Local dance label Turbo marks a milestone

Brothers Tiga and Thomas Von Party take over Piknic Électronik today to mark the 15th anniversary of Turbo Recordings, the label that helped make Montreal a North American electronic-music hotspot.


Montreal rave-goers of a certain age will surely remember a time when tracking down party details wasn’t as easy as logging onto Facebook or monitoring their Twitter feed. While it may seem antiquated now, the mid-to-late ’90s was a time when you’d literally have to call “rave hotlines” — phone numbers found on party flyers — to get the lowdown on parties in the 514.

It was during this era that local DJ Tiga Sontag began to make a name for himself. As a brazen, young upstart who delved into new business ventures and the burgeoning electronic music scene with equal aplomb, Tiga began a decades-long affair with dance music culture that has had a lasting impact on Montreal’s reputation as an electronic music stronghold within North America.

From throwing the city’s first major rave at the now abandoned Museum of Contemporary Art building (next door to Habitat 67 at Cité du Havre), to opening both a record store and a nightclub (DNA and Sona, respectively), to hosting a long-running radio show on CKUT, no new venture seemed infeasible.

Originally conceived in 1998 as a delivery vehicle for Tiga’s first official mix CD, and eventually his own productions, Turbo Recordings subsisted during the leanest years of the record industry and carved out a respected niche amongst dance music aficionados.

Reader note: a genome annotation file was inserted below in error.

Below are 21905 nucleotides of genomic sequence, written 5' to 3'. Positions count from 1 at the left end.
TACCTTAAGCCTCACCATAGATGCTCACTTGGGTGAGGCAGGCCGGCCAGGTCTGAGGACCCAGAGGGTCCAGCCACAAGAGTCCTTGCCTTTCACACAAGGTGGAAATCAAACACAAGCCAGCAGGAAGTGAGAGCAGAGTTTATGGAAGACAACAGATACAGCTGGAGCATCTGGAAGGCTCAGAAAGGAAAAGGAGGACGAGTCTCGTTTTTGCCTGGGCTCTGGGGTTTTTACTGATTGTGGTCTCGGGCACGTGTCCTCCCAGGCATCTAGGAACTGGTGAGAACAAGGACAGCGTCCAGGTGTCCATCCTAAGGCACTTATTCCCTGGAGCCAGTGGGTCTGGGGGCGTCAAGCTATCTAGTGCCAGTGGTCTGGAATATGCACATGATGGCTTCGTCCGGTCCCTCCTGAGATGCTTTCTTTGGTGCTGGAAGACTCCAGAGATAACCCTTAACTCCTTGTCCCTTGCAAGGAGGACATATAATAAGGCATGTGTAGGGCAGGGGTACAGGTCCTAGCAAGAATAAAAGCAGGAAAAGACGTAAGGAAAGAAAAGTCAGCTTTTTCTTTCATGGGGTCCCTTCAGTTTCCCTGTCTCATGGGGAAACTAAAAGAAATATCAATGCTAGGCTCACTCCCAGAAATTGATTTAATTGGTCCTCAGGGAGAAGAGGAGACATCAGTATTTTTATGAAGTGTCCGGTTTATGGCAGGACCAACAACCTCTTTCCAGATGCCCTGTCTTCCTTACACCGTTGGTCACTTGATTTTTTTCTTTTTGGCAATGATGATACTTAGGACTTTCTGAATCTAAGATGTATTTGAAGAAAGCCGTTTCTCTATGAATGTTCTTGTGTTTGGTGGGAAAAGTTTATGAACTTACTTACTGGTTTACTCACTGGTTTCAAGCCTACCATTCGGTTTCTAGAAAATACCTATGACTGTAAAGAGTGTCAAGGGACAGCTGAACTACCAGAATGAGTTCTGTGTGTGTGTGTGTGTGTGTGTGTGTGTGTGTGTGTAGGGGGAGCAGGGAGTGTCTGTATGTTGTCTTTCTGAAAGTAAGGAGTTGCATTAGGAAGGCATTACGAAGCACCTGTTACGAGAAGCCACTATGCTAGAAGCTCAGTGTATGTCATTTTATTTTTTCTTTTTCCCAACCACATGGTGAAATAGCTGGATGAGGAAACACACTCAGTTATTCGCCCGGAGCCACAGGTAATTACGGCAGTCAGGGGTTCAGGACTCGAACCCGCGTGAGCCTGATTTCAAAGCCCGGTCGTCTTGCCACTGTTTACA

From the get-go, the label cultivated an aesthetic, sense of humour (best represented in their infamous press releases), and sound that distinguished it from the legions of faceless dance music labels that have come and gone over the years. Tiga’s early works (including the well-timed, tongue in cheek cover of fellow-Montrealer Corey Hart’s “Sunglasses at Night”) brought attention and the kind of record biz clout that allowed them to take chances on up and coming signees such as Chromeo and Boyz Noise.

Following a brief period of dormancy, during which Tiga put the finishing touches on his debut album, Turbo Recordings re-launched in 2006 with Tiga’s brother Thomas Von Party (née Sontag) on board to help with both A&R and day-to-day label duties.

They’ve since released over 100 records and have launched the careers of a new wave of upcoming artists and producers, from Azari & III to the Proxy.

Mr. Von Party splits his time between the office and the studio, where he’s currently working on original productions and assorted remixes. We had a chance to chat over the telephone about Turbo’s 15-year anniversary in advance of their label takeover of this long weekend’s Piknic Électronik.

Thomas Von Party

Michael Sallot: 15 years is a long time for a label to last in the realm of dance music. To what do you attribute Turbo Recordings’ longevity?

Thomas Von Party: Several factors play a role. It definitely helps to have an artist whose career is reasonably successful; so that they can afford to have a label going without it being their primary business. The biggest factor, despite what some people may know us for, is that we’ve never really pigeon-holed ourselves in terms of the music that we put out. Yet, there have been some distinctive moments where we have defined certain things pretty clearly. Never being too trendy: while on one hand, you may miss out at certain points, but in the long run, it means you never get un-trendy, right?

MS: How has the label changed over the years? Or conversely, has it changed all that much?